Home Music Music Lists

The 250 Greatest Guitarists of All Time

Celebrating six-string glory in blues, rock, metal, punk, folk, country, reggae, jazz, flamenco, bossa nova, and much more

250 best guitarists of all time list

Sister Rosetta Tharpe, Mdou Moctar, Randy Rhoads, Carlos Santana, Wes Montgomery, Yvette Young, Prince, King Sunny Ade, Jimmy Page and Odetta


“MY GUITAR IS not a thing,” Joan Jett once said. “It is an extension of myself. It is who I am.” The guitar is the most universal instrument, the most primal, and the most expressive. Anybody can pick up a little guitar in no time at all, but you can spend a lifetime exploring its possibilities. That’s why thinking about what makes a great guitarist is so much fun.

Rolling Stone published its original list of the 100 Greatest Guitarists in 2011. It was compiled by a panel of musicians, mostly older classic rockers. Our new expanded list was made by the editors and writers of Rolling Stone. This one goes to 250.

Guitar players are often as iconic as the lead singers for the bands they play in. But mythic guitar gods like Jimmy Page, Brian May, and Eddie Van Halen are only one part of the story. We wanted to show the scope of the guitar’s evolution. The earliest entrant on the list (folk music icon Elizabeth Cotten) was born in 1893, the youngest (indie-rock prodigy Lindsey Jordan) was born in 1999. The list has rock, jazz, reggae, country, folk, blues, punk, metal, disco, funk, bossa nova, bachata, Congolese rumba, flamenco, and much more. There are peerless virtuosos like Pat Metheny, Yvette Young, and Steve Vai, as well as primitivists like Johnny Ramone and Poison Ivy of the Cramps. There are huge stars like Prince, Joni Mitchell, and Neil Young, and behind-the-scenes masters like Memphis soul great Teenie Hodges and smooth-rock assassin Larry Carlton.

Many great guitarists realized their genius as part of a duo, so Kim and Kelley Deal of the Breeders, Adrian Smith and Dave Murray of Iron Maiden, and other symbiotic pairs share an entry. Our only instrumental criteria is that you had to be a six-string player. (All you Balalaika shredders out there, keep at it; maybe next time.)

In making the list, we tended to value heaviness over tastiness, feel over polish, invention over refinement, risk-takers and originators more than technicians. We also tended to give an edge to artists who channeled whatever gifts god gave them into great songs and game-changing albums, not just impressive playing.

As modern blues visionary Gary Clark Jr. put it, “I don’t know if I want to get too far off the path — I don’t want to get lost in the forest — but I like to wander out a bit and adventure.”

CONTRIBUTORS: , , , , , , , , , , , , , , , , , , , , , , , , , , , , , , , ,

From Rolling Stone US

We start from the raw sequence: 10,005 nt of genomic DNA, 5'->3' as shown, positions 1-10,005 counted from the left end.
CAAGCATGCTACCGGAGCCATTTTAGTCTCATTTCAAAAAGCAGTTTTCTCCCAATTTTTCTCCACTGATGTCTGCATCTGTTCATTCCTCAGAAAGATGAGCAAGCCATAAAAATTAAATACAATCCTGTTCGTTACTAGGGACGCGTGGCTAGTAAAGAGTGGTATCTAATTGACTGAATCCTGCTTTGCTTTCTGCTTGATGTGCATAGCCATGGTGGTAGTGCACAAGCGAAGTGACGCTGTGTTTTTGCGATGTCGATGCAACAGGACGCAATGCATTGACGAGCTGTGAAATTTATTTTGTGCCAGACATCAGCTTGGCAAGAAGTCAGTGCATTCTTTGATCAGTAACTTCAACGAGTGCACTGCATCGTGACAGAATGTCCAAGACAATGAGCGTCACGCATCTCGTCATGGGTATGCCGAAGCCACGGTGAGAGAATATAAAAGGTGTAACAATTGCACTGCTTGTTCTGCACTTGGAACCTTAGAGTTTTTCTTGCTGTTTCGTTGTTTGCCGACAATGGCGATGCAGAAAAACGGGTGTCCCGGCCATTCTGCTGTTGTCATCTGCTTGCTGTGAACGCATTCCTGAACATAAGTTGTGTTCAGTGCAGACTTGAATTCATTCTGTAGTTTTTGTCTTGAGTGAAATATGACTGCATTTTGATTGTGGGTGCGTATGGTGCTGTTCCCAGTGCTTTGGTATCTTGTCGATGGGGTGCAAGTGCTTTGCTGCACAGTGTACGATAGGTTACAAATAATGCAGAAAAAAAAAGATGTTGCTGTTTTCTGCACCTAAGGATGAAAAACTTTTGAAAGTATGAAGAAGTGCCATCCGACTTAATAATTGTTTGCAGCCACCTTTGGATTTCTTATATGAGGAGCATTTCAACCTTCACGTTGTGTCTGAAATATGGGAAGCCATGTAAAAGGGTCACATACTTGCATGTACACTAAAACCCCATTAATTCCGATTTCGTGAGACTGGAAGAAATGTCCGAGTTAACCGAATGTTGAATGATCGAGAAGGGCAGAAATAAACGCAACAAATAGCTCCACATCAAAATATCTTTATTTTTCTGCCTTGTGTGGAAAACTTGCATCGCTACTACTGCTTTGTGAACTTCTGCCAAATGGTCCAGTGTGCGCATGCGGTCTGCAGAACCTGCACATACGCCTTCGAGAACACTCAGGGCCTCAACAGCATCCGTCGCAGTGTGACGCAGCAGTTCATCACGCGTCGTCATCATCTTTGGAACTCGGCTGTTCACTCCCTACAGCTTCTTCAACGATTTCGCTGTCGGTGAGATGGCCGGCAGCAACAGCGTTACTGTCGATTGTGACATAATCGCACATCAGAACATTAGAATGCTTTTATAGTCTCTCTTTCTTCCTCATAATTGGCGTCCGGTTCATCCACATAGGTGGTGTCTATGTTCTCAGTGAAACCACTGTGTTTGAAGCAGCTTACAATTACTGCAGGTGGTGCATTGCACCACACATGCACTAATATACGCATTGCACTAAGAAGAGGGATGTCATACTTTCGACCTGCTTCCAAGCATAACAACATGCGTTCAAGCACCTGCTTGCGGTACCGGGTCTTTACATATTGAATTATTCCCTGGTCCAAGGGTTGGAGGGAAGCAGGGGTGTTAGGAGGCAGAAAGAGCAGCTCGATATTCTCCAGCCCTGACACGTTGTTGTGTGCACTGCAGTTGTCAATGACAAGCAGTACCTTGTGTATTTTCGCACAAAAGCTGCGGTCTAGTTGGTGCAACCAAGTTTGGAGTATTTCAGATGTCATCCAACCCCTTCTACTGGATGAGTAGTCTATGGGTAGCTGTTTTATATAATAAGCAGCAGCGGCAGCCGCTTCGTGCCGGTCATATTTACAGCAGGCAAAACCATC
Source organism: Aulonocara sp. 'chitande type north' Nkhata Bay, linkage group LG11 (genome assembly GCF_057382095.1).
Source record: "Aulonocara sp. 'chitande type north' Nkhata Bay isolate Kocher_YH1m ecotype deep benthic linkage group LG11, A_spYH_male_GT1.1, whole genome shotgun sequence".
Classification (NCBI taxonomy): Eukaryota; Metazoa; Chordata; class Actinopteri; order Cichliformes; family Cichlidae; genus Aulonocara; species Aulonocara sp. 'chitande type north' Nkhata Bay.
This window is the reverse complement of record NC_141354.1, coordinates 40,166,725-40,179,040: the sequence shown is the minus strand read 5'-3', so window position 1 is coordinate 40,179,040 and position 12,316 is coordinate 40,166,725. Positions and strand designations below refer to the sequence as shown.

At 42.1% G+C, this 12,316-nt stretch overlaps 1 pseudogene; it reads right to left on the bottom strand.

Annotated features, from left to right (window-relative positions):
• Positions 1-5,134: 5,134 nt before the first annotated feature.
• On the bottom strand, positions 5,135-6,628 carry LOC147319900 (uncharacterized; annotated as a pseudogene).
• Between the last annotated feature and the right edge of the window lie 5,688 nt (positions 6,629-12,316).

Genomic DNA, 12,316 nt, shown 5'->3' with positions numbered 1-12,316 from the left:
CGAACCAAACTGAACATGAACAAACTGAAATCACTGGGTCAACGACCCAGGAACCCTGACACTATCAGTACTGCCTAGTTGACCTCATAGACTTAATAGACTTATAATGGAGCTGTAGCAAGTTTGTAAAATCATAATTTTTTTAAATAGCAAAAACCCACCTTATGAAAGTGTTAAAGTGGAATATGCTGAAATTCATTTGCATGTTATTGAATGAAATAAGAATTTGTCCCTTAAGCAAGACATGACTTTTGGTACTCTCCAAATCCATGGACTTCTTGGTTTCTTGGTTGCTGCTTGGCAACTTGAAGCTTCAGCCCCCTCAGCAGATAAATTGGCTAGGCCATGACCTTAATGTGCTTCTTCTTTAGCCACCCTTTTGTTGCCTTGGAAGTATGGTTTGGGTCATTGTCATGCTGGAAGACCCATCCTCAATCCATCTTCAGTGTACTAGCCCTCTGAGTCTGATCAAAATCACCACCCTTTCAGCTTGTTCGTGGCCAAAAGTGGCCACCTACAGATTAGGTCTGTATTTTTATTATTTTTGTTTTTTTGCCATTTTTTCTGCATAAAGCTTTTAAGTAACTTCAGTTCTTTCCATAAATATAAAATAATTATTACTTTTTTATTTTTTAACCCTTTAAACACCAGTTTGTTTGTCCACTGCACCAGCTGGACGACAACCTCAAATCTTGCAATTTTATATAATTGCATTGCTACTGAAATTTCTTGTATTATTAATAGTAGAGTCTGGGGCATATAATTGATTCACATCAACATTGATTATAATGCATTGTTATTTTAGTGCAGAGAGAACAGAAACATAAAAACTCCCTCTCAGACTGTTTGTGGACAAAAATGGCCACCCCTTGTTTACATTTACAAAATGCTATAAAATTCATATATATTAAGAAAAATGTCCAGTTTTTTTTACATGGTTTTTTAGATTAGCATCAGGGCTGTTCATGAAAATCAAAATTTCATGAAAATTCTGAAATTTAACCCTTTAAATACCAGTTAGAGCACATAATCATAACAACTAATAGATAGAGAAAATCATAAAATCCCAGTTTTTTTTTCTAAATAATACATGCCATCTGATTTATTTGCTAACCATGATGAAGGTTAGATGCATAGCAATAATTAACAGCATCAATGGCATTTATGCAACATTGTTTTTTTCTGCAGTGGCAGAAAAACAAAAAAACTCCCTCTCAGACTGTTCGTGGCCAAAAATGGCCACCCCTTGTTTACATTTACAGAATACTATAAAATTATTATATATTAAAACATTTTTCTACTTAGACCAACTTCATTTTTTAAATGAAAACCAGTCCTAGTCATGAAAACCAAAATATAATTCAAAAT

Andy Summers

The Police were a new kind of power trio, and Andy Summers was the main reason. Quickly moving away from punk, he recast jazz chords and reggae rhythms as headlong rock & roll. Summers played as sparely as possible, constructing clipped twitches or dubby washes of sound, leaving ample room for Sting and Stewart Copeland. “His tone and style were just absolutely perfect — he left space around everything,” Rush’s Alex Lifeson said. “And he can handle anything from beautiful acoustic playing to jazz to hybrid kinds of stuff.” —D.W.Key Tracks:“Message in a Bottle,” “Every Breath You Take”


Brittany Howard

Since starting out in the garage-roots band Alabama Shakes, Brittany Howard’s guitar playing has always been an earthy, fluid, admirably ad-hoc complement to her powerhouse vocals and soulful songwriting. She’s has an elastic sense of rhythm (check out the way her tough, jagged lines bounce off Shakes lead guitarist Heath Fogg on their 2015 song “Don’t Wanna Fight”). Howard took on straight-ahead rock & roll with her side band Thunderbitch, and her 2019 solo album, Jaime, was a stellar showcase for her open-ended musicianship, from the funky James Brown-indebted hopscotching she did on “History Repeats” to the molten fuzz she slathered on “Presence.” —J.D.Key Tracks: “History Repeats,” “Presence”


Robby Krieger

Schooled in flamenco and jazz, Robby Krieger pushed beyond rock at a time when most players were still bound to the blues. In the Doors, he had the improvisatory flair to follow Jim Morrison’s wildest journeys, wrote some of their biggest hits (“Light My Fire”), and picked up the slack in their keyboard-drums-guitar lineup. “Not having a bass player … made me play more bass notes to fill out the bottom,” he said. “Not having a rhythm player also made me play differently, to fill out the sound. I always felt like three players simultaneously.” —A.L.Key Tracks:“Riders on the Storm,” “Roadhouse Blues”